Stob Once there were a million A&B stories on the Naked Web. Now there are a million-and-one.
Alice and Bob are two commonly used placeholder names. They are used for archetypal characters in fields such as cryptography, game theory and physics – Wikipedia
I had caught the H[redacted] bus heading east (via Turd Park, Central Reservation Hermit Halt and Chiz Poundland) and, as the full-ish vehicle lurched off down the motorway, had been obliged to scramble upstairs to secure my gotta-getta-double seat.
I sat down by the window and, instead of settling down sensibly with my phone like the other passengers, I pulled out the iPad: my phone's teeny fonts may be “retina-friendly” but they are deffo elderly-programmer's-peepers-hostile. Error #002: I failed to plug in my annoys-cancelling headphones, and instead pulled up the above-cited Wiki page. So I really had no right to be surprised to find a middle-aged man in the act of sitting down next to me, trapping my coat.
“Whurr...?” I began, brilliantly.
“Now, love, just shove over a bit.”
Yeah, right. I'm surprised he doesn't tell me not to make any sudden moves, and to keep my hands and my mobile device where he can see them. The bus nutter. Transport for London should license them, like buskers, another group that bothers weary travellers with gratuitous noise. I can just imagine the Official Bus Nuttercard with a TfL logotype slogan “Every nutter natters” over the facsimile signature of Boris, Mayor of London and Earl of Brexiter. Damn it. And now he was reading my iPad...
“So, love, you want to know about Alice and Bob? I can tell you about Alice and Bob,” said my unwanted companion.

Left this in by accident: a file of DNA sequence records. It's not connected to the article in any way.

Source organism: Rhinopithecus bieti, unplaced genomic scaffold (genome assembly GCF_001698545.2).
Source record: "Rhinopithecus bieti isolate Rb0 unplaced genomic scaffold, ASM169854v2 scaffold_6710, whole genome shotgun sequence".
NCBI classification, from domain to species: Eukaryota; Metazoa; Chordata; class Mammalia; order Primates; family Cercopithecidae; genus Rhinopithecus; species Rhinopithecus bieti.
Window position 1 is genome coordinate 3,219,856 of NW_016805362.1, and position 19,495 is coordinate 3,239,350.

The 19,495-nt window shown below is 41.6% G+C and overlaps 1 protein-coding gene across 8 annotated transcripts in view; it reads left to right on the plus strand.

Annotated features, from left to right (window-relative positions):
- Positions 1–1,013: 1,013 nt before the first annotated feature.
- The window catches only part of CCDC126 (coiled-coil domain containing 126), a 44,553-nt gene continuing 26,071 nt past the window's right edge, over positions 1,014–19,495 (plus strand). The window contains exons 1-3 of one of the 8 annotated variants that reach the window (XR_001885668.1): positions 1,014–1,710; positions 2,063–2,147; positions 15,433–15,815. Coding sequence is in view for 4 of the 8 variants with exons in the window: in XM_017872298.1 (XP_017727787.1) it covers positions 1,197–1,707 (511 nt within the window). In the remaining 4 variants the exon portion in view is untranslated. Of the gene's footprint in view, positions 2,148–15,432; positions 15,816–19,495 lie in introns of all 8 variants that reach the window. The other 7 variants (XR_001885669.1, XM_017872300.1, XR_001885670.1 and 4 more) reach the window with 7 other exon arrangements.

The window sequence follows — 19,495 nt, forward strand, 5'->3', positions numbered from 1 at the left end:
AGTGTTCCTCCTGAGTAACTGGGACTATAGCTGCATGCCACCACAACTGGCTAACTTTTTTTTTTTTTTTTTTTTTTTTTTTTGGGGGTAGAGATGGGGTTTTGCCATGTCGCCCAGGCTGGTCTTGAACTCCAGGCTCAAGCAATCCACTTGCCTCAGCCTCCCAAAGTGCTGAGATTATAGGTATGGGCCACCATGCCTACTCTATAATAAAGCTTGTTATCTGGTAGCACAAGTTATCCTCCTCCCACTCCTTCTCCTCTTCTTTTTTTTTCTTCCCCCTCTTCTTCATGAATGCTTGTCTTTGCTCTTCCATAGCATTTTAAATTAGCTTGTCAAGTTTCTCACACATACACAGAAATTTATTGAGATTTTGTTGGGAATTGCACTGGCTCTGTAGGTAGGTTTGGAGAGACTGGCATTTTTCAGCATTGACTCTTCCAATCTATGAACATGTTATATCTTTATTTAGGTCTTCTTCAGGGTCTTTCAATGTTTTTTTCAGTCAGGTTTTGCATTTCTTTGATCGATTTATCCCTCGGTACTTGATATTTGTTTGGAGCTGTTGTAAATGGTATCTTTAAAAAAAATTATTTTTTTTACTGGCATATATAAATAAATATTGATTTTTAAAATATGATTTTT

“Who says I want to know?” I replied tartly, flirting with the fantasy of putting him off.
“Alice is a devops manager, I think that is the correct phrase. A person not well tuned to the needs of those around her. The sort of woman who waits until she has reached the front of the supermarket queue, and only then digs out her mobile to make an interminable call to her cat-sitter. Everybody behind her has to watch her pack twenty-two tins of KittyFishy into her five pee carrier at glacial speed using only her left hand. All the while chatting loudly about next Thursday's emergency litter arrangements.
“Alice has face like a sucked lemon and if she tries to smile it goes all one-sided about the mouth: think TV's Anne Robinson, or the Right Honourable George Osborne MP, Chancellor of the Exchequer, or Great Auntie Mary after her second and final funny turn.
“Now, Bob on the other hand...”
“Wait a moment”, I interrupted. “Are you saying Alice and Bob are real?"
“Well of course they are real. Why talk about them if they aren't real?” he snorted impatiently. “As it happens, they work in that very building, there,” and he gestured outside the bus window.
We were waiting for the lights near one of those ugly, dead-eyed office blocks that graze the gritty shingle either side of the M[redacted] motorway's elevated section where it sweeps into W*st L*nd*n.
As I peered dubiously at the grim building, now unexpectedly identified as the world's primary location for practical cryptology, a thought bubbled feebly to the surface.
“But if they work in the same office, why do they need to keep sending each other all these encrypted messages? Couldn't they just talk to each other?”
“I was getting to that. Bob is a nice enough geezer I suppose, but he knows stuff-all about computers, so naturally they put him in into IT management too. He has been Alice's oppo, her number two, for some years now. But last summer they went off to some corporate jolly together, stayed the night in a Premier Inn. And what do you think happened?”